Wednesday, 1 May 2013

Remnants of the Great Exhibition, 1851

On this day in 1851 there was quite a scene around Hyde Park in London. With over 25,000 people in attendance,  Queen Victoria had come to open the Crystal Palace. This imposing structure of iron and glass was built at pace over several months to host the Great Exhibition of the Works of Industry of All Nations, more commonly known as The Great Exhibition.

Poster advertising the Great Exhibition, Museum of Domestic Design & Architecture, CH/5/7/2/3
The iconic building was not the brainchild of a trained architect, but rather that of the head gardener of Chatsworth House, Joseph Paxton. Paxton's greenhouse-inspired design triumphed over 245 other proposals. The grandeur of the structure continued through the interior with over 10 miles of exhibition space displaying over 100,000 objects in celebration of the British Empire and it's manufacturing and trade industry. The exhibition ran over six months with a purported six million visitors from around the globe.

Hand painted lithograph of the interior of the Crystal Palace from the Great Exhibition, Museum of Domestic Design & Architecture, CH/5/7/2/4
Look around London today and you still see remnants of the Great Exhibition. The profit made over the six months (£186,000) was used to purchase the surrounding land for the South Kensington Museum (later the Victoria & Albert Museum) and later still the National History Museum. The Crystal Palace itself was moved to South London where it remained until fire destroyed it in 1936. Today, the foundations of the building are preserved within parkland. Finally, the gold and glittering memorial to the champion of the Great Exhibition, Prince Albert, stands just west of the original site of the Crystal Palace. In the Prince's hand is the exhibition's catalogue.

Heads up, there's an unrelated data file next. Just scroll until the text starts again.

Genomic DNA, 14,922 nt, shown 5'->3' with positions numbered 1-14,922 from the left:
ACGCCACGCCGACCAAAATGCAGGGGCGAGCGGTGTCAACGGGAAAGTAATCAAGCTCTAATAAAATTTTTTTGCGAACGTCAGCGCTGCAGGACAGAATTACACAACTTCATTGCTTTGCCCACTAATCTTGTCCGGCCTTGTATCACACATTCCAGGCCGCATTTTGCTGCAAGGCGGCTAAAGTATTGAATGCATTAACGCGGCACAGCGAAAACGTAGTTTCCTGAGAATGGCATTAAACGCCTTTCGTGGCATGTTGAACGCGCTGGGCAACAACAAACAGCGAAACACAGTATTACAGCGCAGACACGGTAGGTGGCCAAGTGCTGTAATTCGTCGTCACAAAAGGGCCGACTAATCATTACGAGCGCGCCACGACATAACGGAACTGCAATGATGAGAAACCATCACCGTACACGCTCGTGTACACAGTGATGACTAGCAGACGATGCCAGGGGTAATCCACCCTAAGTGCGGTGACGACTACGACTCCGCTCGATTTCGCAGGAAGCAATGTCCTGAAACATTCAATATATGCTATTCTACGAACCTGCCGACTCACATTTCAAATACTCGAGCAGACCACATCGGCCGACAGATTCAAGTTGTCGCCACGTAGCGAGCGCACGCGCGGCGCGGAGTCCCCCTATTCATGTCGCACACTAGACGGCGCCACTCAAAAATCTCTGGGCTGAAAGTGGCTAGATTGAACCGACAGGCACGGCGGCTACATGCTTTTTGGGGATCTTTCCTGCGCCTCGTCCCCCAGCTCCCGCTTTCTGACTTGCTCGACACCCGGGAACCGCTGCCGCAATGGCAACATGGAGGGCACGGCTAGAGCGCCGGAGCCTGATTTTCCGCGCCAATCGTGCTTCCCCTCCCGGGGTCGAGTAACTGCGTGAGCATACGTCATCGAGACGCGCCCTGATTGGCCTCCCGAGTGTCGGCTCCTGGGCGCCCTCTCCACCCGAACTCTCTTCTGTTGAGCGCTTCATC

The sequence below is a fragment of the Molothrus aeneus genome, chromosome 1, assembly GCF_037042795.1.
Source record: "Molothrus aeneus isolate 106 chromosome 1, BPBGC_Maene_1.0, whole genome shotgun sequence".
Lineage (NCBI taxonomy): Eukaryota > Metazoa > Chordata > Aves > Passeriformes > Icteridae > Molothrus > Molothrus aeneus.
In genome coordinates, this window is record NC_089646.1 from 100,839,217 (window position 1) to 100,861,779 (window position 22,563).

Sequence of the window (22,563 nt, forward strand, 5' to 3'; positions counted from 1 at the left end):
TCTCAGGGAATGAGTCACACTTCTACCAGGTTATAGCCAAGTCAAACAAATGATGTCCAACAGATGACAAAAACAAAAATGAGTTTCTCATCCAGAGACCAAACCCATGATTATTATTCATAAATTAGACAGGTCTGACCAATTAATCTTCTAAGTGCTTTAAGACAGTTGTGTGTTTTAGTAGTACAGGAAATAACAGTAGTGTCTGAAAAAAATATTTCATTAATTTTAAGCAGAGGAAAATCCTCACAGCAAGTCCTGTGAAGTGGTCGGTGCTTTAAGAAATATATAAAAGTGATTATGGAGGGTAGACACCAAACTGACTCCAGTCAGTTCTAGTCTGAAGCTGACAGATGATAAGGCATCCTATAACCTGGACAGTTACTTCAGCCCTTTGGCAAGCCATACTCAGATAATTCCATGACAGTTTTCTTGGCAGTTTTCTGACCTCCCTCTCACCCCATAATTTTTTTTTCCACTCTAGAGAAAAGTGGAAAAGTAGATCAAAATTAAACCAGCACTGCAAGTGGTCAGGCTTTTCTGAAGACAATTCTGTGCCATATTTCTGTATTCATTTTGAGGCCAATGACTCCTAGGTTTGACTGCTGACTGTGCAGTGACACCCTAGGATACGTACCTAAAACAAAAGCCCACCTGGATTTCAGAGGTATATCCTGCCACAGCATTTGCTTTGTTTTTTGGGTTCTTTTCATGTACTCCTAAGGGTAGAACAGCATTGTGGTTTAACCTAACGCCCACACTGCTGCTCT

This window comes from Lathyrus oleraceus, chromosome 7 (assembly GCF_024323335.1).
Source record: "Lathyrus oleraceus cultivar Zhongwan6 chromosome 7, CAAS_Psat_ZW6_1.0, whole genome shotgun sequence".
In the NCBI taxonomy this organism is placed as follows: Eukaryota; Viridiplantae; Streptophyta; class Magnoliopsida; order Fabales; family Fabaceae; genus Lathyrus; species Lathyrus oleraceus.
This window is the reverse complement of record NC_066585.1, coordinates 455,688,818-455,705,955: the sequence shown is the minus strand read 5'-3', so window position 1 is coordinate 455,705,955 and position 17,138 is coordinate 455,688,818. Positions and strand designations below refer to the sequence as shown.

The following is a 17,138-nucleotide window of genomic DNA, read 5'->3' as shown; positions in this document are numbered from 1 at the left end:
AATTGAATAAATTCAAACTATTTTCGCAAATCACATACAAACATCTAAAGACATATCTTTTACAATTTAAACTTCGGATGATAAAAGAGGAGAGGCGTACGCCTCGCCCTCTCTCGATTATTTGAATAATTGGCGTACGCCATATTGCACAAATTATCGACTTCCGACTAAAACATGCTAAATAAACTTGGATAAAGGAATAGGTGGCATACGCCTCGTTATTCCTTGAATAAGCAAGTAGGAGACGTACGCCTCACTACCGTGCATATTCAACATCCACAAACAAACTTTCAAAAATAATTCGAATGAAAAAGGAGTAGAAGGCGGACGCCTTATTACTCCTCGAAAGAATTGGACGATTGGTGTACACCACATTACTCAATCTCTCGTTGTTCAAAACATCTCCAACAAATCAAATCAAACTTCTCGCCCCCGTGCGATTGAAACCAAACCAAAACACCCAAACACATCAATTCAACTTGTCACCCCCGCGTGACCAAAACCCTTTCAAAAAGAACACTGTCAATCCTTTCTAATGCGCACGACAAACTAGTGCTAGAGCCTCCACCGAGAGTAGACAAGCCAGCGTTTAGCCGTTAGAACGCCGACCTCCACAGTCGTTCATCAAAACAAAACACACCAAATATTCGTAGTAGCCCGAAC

Remnants of the Great Exhibition can also be found in museum collections like MoDA's. As I'm sure you are aware from previous blog posts, we have been undertaking conservation and documentation work on the Charles Hasler Collection to make it available online and to visitors to the study room. It should come as no surprise that Hasler also collected 1851 exhibition-related material. He had a keen interest in it because of the role he played in the centenary event: The 1951 Exhibition on the Southbank. Hasler donated the majority of his Great Exhibition material to the University of Reading in 1966. MoDA received the rest of his archive in the late 1990s, which included some Great Exhibition items like the poster and lithograph shown above and also a few souvenirs such as this jug and envelope set.

Commemorative jug from the Great Exhibition, Museum of Domestic Design & Architecture, CH/5/7/2/1


Souvenir envelope set from the Great Exhibition, Museum of Domestic Design & Architecture, CH/5/7/2/2
Do you have or know of any other interesting fragments or legacies of the Great Exhibition?  Today would be a good day to consider these, or perhaps if you are in the area, to look again at Crystal Palace Park, the V&A or the Albert Memorial. All act as reminders of a watershed event which profoundly impacted the cultural life of London, and indeed the rest of Britain.

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